Fabio Mondin of Telecom Italia (slides) showed that a mobile social networking could even increase network efficiencies. Their work with the eCousin project allowed reduced network usage by, for example, placing social content closer to the location of the event. To enable these kinds of use-cases, the social networking architecture needs to be able to communicate with the networking architecture.

Jason Gary of IBM (slides) pointed out how events and roles need to be embedded in ActivityStreams, but currently profiles do not support roles despite roles having the ability to be the "killer app" for social.Gary sees a solution through creation of a general event and data model for use by application developers, leveraging existing standards and technologies including PubSub (MQTT), Linked Data (JSON-LD) and Message Payload (ActivityStreams).Discussion over the importance of roles between roles ensued. Discussion over the importance of roles between roles was brought up.

Ashok Malhotra of Oracle (slides) brought up the fact that the back-end of social networking sites store massive property graphs, a graph-based data-structure where lists of properties are attached to each node. Currently the details are different for how each vendor stores property graphs, and Oracle would be willing to make a submission to the W3C to start work in standardizing them. It is currently unclear how much of property graphs could be handled by the RDF data model.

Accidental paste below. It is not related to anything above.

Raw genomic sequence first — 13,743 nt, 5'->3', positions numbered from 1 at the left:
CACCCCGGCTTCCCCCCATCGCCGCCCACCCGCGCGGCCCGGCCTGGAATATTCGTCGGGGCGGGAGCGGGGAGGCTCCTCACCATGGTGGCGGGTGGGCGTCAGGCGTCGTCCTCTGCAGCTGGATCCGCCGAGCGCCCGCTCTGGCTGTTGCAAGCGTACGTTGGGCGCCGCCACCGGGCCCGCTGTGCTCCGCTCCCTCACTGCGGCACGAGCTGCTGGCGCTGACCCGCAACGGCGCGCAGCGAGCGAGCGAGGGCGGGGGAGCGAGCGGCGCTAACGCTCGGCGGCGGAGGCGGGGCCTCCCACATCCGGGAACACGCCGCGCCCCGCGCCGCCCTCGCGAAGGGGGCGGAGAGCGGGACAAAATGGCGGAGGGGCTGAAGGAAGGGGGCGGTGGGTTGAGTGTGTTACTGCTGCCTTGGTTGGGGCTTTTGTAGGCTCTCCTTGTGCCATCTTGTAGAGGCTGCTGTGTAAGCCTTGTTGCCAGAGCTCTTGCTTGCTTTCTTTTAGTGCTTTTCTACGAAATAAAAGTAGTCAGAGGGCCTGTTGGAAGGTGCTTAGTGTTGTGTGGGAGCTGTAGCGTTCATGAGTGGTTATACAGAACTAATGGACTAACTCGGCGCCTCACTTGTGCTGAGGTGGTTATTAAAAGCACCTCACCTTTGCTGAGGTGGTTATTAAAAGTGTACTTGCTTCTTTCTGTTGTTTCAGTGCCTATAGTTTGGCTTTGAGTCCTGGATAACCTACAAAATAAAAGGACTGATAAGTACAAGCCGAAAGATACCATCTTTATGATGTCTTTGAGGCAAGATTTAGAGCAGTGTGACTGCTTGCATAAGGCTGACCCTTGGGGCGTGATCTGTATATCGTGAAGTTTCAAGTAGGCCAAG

Federating the Social Web

Matt Franklin of W20 Digital (slides) started with a call to action on how a new generation of standards to federate the social web, building on top of OpenSocial and ActivityStreams, would be necessary. In particular, OpenSocial does not address identity and the social graph, and ActivityStreams needs to have better interoperability with processing rules and levels of visibility. Given that the proposed next version of ActivityStreams is using the JSON-LD format,

Gregg Kellogg (slides) discussed how, given that the proposed next version of ActivityStreams is using the JSON-LD format, and JSON-LD adds URIs and links to JSON, JSON is compatible with the RDF data model.

Ed Krebs (Ford) (slides) made the case federated architectures require what he terms a "PubSubHub" system wherein new business systems will be able to feed data to each other without changing other servers.